Friday, September 12, 2008

Life in Singapore

Why the muddy path to the MRT?
Today Online Friday • September 12, 2008

Letter from M Lukshumayeh:

While we could arguably claim to have in Singapore, one of the best public transportation systems in the world, we are still some way off in providing proper access to some of these facilities. Commuters using Jurong East MRT Station, heading to or from the International Business Park, do not have a cemented path to use. On rainy days, commuters have to make do with a muddy footpath.

The answer is simple.

Because none of our ministers take the MRT to work.

Desperate means to get more babies.

Too young to have babies? Think again?
Today Online Friday • September 12, 2008

THE question seemed out of place in a lecture theatre of over 100 young university students: “Are you at risk of childlessness?”

Yet, as obstetrician-gynaecologist Teoh Seng Hin went on to point out, eight to 15 per cent of couples will experience fertility problems at some point in their lives, and couples who have sex during their fertile periods stand only a 30 per cent chance of conceiving.

“When people use contraception, the underlying assumption is that they are fertile,” he said.

But while female age is the overwhelming factor in sub-fertility, men’s age is “grossly overlooked”, said Dr Teoh, who was speaking yesterday at a sexual health awareness talk at the Nanyang Technological University organised by the Singapore Planned Parenthood Association, Bayer Schering Pharma and the university.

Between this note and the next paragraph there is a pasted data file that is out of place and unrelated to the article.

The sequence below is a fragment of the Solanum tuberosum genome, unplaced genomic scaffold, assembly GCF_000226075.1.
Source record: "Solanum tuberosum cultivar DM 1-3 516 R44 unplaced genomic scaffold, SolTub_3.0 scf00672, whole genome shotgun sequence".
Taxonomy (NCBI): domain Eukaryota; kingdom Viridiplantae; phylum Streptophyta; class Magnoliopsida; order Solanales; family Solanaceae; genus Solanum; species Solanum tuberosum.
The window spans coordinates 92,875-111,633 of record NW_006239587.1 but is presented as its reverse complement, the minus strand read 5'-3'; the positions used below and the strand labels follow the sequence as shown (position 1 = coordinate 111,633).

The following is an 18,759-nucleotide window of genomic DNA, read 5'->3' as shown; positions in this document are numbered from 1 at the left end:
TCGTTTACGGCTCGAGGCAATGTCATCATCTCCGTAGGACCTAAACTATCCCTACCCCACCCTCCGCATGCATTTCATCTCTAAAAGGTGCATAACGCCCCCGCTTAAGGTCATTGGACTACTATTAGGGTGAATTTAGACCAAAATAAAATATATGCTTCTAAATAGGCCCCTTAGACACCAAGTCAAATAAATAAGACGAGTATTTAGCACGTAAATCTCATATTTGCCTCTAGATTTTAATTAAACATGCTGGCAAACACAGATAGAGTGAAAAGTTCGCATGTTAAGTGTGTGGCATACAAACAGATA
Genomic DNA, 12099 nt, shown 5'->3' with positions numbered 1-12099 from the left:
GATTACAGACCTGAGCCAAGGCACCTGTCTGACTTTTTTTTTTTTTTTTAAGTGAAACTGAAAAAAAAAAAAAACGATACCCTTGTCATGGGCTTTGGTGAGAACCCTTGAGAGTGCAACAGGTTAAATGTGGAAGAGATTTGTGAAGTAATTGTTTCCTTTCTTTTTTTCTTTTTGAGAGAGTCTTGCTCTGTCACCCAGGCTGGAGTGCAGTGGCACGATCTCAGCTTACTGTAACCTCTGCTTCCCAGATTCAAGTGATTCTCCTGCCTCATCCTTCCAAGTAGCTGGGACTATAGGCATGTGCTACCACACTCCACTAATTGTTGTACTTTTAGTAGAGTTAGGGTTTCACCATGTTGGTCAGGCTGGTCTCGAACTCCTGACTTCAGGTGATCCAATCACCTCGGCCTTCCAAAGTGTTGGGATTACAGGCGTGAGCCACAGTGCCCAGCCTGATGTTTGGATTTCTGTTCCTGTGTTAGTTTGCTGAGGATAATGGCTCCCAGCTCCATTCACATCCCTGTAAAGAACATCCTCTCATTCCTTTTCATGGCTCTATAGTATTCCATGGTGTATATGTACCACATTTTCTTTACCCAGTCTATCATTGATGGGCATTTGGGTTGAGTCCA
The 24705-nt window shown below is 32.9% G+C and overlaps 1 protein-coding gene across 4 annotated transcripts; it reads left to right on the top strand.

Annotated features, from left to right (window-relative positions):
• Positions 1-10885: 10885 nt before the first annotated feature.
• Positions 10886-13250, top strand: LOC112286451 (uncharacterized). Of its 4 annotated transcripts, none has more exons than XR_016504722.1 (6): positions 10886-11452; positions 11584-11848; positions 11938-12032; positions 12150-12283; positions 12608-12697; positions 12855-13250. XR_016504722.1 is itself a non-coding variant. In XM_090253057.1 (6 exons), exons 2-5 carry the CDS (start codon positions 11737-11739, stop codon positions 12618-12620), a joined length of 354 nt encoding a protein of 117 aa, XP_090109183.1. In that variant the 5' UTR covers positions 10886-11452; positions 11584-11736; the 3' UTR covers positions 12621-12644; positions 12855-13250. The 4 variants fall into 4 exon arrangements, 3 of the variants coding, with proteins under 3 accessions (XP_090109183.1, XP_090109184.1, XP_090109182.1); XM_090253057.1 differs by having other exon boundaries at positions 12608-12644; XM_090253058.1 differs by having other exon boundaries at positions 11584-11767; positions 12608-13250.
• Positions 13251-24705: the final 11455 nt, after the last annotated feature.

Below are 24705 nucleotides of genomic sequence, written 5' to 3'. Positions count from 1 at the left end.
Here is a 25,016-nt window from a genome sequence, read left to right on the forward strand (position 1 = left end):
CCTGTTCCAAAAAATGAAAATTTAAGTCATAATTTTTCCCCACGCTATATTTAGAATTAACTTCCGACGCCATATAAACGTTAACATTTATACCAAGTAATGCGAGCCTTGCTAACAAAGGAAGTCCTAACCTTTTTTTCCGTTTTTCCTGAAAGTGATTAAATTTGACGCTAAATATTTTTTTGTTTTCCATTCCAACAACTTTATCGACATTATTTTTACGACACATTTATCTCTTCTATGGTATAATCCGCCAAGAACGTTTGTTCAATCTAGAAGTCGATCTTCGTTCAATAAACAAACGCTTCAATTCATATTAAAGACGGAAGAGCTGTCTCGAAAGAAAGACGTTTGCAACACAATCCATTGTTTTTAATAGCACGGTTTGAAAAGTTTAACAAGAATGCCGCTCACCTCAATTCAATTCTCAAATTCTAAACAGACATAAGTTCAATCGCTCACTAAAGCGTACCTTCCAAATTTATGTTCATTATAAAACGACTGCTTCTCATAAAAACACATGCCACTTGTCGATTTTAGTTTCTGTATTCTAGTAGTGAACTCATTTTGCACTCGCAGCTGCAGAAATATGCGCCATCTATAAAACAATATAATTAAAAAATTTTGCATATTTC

From the time men are in their late 20s, the chances of their contributing to a successful pregnancy fall by 11 per cent each year.

The chances of a successful live birth also dip, while the likelihood of passing on genetic abnormalities increase, warned Dr Teoh. Dr Teoh — who also has a Master’s degree in men’s health and andrology — said he was sharing his experience with the students so that they can be forewarned about the problems that may emerge later in their lives.

“If you see enough patients, you’ll find that a lot of them miscarry,” he said.

“Many problems can’t be reversedbecause of age,” he added.

Another fertility doctor, Prof Christopher Chen, told Today that none of the men in the couples who consulted him in the last five years has passed the “sperm test”.

“I have couples who come to see me to ask if they are all right making babies in two to three years’ time.

I tell them, ‘You don’t have to worry about contraception or abstaining because your sperm is poor anyway.’

“Within their means, couples should try not to delay too long,” advised Prof Chen, who runs a private practice at Gleneagles Hospital.

Now I think they are getting overboard with trying to get Singaporean to have babies.

They are not giving talk to University Students telling them not to delay too long, quickly go and make babies as soon as you can.

University student qre like, 19-24 years old women and 21- 26 years old men. Most are able to have kids physically but I don’t think they are mentally mature to raise a child.

Ask them how many of them cook for themselves and wash their own laundry?

How many of them are still taking pocket money from their parents?

Geez…. Give them some chance to start work, experience what it is like in the REAL world and then let these kids decide whether are they willing to work the rest of their life to feel an extra mouth or two.